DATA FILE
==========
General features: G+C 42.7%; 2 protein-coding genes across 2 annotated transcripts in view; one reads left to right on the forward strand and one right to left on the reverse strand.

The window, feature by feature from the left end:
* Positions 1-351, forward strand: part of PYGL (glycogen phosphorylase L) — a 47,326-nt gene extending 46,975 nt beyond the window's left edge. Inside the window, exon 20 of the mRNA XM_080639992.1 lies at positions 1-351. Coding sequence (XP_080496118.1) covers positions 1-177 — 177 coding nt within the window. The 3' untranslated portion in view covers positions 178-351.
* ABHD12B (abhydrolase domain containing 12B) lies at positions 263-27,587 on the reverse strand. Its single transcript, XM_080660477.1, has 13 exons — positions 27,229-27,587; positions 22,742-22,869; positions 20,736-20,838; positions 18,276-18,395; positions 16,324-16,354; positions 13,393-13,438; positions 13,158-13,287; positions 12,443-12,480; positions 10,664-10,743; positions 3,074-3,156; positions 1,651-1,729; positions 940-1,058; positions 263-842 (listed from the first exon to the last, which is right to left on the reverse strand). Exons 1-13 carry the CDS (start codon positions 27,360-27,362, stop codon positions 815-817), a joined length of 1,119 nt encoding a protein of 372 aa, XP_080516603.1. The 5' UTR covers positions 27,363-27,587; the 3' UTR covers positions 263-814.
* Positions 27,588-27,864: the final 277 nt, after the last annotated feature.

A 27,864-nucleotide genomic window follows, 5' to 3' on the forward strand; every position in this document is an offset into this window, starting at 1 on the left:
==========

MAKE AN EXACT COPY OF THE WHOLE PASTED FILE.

General features: G+C 42.7%; 2 protein-coding genes across 2 annotated transcripts in view; one reads left to right on the forward strand and one right to left on the reverse strand.

The window, feature by feature from the left end:
* Positions 1-351, forward strand: part of PYGL (glycogen phosphorylase L) — a 47,326-nt gene extending 46,975 nt beyond the window's left edge. Inside the window, exon 20 of the mRNA XM_080639992.1 lies at positions 1-351. Coding sequence (XP_080496118.1) covers positions 1-177 — 177 coding nt within the window. The 3' untranslated portion in view covers positions 178-351.
* ABHD12B (abhydrolase domain containing 12B) lies at positions 263-27,587 on the reverse strand. Its single transcript, XM_080660477.1, has 13 exons — positions 27,229-27,587; positions 22,742-22,869; positions 20,736-20,838; positions 18,276-18,395; positions 16,324-16,354; positions 13,393-13,438; positions 13,158-13,287; positions 12,443-12,480; positions 10,664-10,743; positions 3,074-3,156; positions 1,651-1,729; positions 940-1,058; positions 263-842 (listed from the first exon to the last, which is right to left on the reverse strand). Exons 1-13 carry the CDS (start codon positions 27,360-27,362, stop codon positions 815-817), a joined length of 1,119 nt encoding a protein of 372 aa, XP_080516603.1. The 5' UTR covers positions 27,363-27,587; the 3' UTR covers positions 263-814.
* Positions 27,588-27,864: the final 277 nt, after the last annotated feature.

A 27,864-nucleotide genomic window follows, 5' to 3' on the forward strand; every position in this document is an offset into this window, starting at 1 on the left: